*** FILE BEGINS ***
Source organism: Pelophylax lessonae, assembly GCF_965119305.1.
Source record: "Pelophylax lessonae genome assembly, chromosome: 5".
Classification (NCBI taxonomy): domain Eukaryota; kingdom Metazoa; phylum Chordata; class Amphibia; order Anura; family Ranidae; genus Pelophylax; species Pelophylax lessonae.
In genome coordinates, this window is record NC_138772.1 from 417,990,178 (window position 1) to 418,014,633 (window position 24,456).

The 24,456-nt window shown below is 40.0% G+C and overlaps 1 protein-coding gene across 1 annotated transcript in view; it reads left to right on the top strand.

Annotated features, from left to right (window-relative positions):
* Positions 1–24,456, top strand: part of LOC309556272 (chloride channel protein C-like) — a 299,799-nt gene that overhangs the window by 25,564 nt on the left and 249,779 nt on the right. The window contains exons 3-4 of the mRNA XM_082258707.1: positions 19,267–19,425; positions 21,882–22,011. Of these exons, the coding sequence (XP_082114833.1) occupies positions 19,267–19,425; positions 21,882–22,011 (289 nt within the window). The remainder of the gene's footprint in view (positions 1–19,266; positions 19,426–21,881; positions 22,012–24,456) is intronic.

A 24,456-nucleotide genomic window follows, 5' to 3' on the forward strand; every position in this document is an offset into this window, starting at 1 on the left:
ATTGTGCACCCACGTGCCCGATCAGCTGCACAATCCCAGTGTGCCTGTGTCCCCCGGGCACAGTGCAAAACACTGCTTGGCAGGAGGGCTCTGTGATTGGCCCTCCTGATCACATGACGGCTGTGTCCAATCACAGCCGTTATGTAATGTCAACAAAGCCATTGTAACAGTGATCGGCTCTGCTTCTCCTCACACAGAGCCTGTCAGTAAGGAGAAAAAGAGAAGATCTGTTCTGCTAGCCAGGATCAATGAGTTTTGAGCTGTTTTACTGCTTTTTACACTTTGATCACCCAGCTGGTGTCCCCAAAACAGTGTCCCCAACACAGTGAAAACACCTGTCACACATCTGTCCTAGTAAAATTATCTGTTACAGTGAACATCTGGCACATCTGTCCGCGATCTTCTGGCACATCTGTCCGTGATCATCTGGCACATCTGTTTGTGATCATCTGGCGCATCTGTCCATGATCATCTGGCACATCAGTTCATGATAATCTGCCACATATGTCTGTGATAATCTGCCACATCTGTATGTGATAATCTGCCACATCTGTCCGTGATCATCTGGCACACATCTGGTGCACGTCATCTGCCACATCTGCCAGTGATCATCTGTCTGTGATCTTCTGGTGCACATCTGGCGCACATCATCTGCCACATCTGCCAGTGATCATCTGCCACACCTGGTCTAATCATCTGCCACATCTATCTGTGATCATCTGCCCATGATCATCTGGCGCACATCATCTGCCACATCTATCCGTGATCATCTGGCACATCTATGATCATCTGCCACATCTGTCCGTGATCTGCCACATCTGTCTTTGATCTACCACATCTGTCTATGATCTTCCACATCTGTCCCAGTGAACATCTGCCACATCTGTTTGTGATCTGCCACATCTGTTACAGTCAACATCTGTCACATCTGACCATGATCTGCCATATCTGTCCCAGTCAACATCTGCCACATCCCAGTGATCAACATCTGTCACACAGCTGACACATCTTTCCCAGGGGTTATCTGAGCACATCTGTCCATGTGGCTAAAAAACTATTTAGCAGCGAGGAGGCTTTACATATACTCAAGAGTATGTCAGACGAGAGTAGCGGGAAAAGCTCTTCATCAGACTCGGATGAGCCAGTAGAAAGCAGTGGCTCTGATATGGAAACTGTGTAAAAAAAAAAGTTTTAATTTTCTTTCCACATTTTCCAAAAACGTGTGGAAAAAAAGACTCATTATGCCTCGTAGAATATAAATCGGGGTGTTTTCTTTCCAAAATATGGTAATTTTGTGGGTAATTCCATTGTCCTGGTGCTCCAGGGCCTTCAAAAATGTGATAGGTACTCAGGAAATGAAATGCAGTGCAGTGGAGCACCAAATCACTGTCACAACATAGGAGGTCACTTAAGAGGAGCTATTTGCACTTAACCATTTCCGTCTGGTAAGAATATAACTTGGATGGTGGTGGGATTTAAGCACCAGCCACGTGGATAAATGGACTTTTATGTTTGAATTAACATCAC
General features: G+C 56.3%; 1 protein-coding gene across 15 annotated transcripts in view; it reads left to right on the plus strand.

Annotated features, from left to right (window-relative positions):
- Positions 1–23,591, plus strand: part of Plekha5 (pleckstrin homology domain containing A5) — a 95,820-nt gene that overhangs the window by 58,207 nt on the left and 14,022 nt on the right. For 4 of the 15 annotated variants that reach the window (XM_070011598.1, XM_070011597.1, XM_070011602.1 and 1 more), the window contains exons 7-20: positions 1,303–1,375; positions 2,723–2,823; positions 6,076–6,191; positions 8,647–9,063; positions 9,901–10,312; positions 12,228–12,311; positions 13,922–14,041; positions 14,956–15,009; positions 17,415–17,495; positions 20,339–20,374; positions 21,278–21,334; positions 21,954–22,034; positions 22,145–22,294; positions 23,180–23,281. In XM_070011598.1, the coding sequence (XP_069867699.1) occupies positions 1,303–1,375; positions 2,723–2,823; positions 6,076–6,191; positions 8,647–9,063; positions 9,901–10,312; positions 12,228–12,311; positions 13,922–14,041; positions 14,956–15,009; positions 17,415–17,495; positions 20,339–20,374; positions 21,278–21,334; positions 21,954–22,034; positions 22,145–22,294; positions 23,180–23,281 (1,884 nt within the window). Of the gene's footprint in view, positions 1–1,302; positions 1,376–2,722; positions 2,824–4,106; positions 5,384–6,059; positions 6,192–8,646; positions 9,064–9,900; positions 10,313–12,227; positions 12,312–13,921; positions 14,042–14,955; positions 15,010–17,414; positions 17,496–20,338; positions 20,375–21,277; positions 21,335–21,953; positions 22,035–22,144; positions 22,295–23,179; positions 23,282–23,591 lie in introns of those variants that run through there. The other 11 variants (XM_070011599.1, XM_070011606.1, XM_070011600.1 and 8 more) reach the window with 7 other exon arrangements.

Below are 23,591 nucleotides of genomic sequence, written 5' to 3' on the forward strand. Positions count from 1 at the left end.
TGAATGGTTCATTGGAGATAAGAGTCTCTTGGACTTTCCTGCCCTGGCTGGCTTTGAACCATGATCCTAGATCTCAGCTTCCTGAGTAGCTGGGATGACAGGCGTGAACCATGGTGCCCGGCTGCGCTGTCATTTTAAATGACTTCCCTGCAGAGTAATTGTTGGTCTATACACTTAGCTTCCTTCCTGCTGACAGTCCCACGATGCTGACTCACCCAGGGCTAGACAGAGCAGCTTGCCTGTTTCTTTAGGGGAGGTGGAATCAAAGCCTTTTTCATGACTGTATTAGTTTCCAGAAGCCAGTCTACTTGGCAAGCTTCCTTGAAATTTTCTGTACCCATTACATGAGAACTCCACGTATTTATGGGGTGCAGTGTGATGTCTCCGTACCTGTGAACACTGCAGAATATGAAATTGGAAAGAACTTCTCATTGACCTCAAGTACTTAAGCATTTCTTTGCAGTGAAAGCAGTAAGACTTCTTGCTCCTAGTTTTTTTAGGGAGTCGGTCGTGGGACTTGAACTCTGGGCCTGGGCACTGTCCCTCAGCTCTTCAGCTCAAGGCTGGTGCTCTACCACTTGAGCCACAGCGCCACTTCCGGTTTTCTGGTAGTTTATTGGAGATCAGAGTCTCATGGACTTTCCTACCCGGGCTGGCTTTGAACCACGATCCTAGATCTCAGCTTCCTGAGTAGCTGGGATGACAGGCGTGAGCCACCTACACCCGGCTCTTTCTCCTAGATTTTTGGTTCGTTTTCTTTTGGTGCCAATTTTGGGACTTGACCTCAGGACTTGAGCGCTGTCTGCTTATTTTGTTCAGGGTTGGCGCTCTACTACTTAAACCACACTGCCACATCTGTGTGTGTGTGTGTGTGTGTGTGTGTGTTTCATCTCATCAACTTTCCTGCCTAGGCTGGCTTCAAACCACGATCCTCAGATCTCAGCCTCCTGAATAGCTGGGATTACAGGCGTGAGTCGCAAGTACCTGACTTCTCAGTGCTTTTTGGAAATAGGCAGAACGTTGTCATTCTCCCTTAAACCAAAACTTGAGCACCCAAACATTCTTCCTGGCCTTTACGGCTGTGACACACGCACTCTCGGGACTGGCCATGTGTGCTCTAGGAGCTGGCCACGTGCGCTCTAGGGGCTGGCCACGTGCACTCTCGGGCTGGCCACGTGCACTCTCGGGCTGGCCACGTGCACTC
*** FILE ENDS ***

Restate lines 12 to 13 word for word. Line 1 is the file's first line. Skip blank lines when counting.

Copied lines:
- Positions 1–23,591, plus strand: part of Plekha5 (pleckstrin homology domain containing A5) — a 95,820-nt gene that overhangs the window by 58,207 nt on the left and 14,022 nt on the right. For 4 of the 15 annotated variants that reach the window (XM_070011598.1, XM_070011597.1, XM_070011602.1 and 1 more), the window contains exons 7-20: positions 1,303–1,375; positions 2,723–2,823; positions 6,076–6,191; positions 8,647–9,063; positions 9,901–10,312; positions 12,228–12,311; positions 13,922–14,041; positions 14,956–15,009; positions 17,415–17,495; positions 20,339–20,374; positions 21,278–21,334; positions 21,954–22,034; positions 22,145–22,294; positions 23,180–23,281. In XM_070011598.1, the coding sequence (XP_069867699.1) occupies positions 1,303–1,375; positions 2,723–2,823; positions 6,076–6,191; positions 8,647–9,063; positions 9,901–10,312; positions 12,228–12,311; positions 13,922–14,041; positions 14,956–15,009; positions 17,415–17,495; positions 20,339–20,374; positions 21,278–21,334; positions 21,954–22,034; positions 22,145–22,294; positions 23,180–23,281 (1,884 nt within the window). Of the gene's footprint in view, positions 1–1,302; positions 1,376–2,722; positions 2,824–4,106; positions 5,384–6,059; positions 6,192–8,646; positions 9,064–9,900; positions 10,313–12,227; positions 12,312–13,921; positions 14,042–14,955; positions 15,010–17,414; positions 17,496–20,338; positions 20,375–21,277; positions 21,335–21,953; positions 22,035–22,144; positions 22,295–23,179; positions 23,282–23,591 lie in introns of those variants that run through there. The other 11 variants (XM_070011599.1, XM_070011606.1, XM_070011600.1 and 8 more) reach the window with 7 other exon arrangements.

Below are 23,591 nucleotides of genomic sequence, written 5' to 3' on the forward strand. Positions count from 1 at the left end.